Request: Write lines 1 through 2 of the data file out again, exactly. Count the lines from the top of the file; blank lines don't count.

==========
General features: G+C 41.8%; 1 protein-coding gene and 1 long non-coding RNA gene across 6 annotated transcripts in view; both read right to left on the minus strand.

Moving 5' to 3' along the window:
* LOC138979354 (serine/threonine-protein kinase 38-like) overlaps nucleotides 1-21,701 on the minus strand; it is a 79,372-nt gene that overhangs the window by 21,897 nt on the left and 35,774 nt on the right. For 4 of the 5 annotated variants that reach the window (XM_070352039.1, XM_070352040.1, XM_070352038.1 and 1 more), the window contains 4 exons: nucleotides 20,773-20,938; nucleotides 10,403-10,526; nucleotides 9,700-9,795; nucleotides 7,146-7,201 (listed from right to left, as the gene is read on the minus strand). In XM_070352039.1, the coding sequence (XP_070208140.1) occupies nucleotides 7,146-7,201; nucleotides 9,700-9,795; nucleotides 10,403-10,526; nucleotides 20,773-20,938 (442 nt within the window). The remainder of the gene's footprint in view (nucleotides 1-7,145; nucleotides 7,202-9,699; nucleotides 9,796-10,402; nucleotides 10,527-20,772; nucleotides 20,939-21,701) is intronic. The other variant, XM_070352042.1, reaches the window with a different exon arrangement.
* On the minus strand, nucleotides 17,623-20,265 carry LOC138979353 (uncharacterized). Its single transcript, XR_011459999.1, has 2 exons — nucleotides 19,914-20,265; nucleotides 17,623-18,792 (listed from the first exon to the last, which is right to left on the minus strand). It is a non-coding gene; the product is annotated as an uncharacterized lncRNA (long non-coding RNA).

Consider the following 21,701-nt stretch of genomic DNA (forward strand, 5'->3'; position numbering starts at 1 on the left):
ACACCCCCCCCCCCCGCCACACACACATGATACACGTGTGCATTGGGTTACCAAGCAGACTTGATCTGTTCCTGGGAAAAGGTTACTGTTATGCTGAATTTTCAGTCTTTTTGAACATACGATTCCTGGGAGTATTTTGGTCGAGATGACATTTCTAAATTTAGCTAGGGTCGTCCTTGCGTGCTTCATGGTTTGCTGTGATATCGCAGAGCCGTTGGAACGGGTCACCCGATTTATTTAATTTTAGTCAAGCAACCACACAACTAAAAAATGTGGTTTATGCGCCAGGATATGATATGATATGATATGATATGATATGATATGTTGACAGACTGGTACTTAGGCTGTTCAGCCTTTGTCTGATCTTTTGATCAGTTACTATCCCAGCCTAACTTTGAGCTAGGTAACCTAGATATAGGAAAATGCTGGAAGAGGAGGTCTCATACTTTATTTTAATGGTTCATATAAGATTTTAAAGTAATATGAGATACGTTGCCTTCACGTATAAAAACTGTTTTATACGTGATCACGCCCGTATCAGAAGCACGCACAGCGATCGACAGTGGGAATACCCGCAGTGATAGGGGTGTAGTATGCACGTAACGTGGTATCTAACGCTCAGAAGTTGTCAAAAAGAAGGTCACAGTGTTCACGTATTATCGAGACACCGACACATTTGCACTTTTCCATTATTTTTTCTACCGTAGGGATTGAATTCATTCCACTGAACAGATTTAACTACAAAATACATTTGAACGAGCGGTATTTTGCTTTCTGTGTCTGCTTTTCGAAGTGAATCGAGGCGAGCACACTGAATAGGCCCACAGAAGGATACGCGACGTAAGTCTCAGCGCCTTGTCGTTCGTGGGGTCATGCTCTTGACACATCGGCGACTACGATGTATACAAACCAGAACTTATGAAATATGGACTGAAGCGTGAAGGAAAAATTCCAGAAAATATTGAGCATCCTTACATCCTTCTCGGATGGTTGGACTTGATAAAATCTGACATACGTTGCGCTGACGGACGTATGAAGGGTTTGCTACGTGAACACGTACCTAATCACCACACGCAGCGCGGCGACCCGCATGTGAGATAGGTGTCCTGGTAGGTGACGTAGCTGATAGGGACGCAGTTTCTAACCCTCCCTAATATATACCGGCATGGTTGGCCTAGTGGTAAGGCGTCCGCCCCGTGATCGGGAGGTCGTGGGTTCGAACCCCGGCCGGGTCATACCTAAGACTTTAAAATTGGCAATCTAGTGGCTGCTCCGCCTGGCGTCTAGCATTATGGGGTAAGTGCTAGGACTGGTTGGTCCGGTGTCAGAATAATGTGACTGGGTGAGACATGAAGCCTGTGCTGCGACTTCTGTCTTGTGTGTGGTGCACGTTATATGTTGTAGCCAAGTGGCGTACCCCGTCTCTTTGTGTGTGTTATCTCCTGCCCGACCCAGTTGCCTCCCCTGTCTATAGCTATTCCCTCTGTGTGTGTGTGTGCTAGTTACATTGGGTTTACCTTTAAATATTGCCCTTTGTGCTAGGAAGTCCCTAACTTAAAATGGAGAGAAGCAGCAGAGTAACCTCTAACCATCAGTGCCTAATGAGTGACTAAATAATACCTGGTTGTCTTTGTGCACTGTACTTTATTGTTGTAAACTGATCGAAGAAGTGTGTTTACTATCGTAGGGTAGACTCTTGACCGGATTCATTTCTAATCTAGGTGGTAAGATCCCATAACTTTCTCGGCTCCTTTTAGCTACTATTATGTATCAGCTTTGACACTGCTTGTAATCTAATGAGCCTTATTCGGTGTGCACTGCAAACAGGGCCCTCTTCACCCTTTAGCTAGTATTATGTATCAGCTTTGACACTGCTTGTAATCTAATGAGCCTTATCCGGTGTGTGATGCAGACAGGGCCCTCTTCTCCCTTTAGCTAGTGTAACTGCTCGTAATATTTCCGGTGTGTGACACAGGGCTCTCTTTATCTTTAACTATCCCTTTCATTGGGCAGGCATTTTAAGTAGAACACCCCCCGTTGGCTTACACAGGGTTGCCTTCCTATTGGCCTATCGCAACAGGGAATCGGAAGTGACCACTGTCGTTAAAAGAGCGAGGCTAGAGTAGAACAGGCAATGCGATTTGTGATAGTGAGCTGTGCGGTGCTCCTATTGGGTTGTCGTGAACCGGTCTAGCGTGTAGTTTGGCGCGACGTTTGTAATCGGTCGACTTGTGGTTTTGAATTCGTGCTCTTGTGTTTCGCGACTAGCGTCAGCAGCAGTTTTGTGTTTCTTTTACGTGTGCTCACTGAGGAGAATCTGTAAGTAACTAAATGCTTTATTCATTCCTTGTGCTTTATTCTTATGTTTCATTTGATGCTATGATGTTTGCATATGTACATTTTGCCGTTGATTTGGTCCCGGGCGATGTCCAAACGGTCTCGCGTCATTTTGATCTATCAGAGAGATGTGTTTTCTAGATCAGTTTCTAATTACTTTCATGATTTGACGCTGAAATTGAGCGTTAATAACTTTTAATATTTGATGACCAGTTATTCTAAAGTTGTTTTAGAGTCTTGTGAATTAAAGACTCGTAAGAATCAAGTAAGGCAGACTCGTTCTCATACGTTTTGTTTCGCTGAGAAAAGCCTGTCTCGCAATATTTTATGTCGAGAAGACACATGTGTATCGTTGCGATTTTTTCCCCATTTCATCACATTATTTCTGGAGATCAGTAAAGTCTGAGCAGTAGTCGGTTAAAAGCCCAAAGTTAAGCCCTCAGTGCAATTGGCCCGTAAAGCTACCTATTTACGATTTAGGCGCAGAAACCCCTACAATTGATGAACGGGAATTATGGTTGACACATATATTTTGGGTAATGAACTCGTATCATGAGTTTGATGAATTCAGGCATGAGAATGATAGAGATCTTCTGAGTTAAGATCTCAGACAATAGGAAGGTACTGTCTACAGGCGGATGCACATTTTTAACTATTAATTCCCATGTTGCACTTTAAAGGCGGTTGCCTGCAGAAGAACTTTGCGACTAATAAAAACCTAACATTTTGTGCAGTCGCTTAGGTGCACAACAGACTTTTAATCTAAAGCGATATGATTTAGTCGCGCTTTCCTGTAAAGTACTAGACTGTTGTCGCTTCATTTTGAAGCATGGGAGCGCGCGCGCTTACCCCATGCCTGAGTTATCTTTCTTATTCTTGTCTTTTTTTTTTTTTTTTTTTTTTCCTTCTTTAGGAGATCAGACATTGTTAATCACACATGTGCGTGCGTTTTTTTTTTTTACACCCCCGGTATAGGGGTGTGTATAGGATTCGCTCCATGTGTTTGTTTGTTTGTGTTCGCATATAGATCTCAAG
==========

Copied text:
General features: G+C 41.8%; 1 protein-coding gene and 1 long non-coding RNA gene across 6 annotated transcripts in view; both read right to left on the minus strand.

Moving 5' to 3' along the window: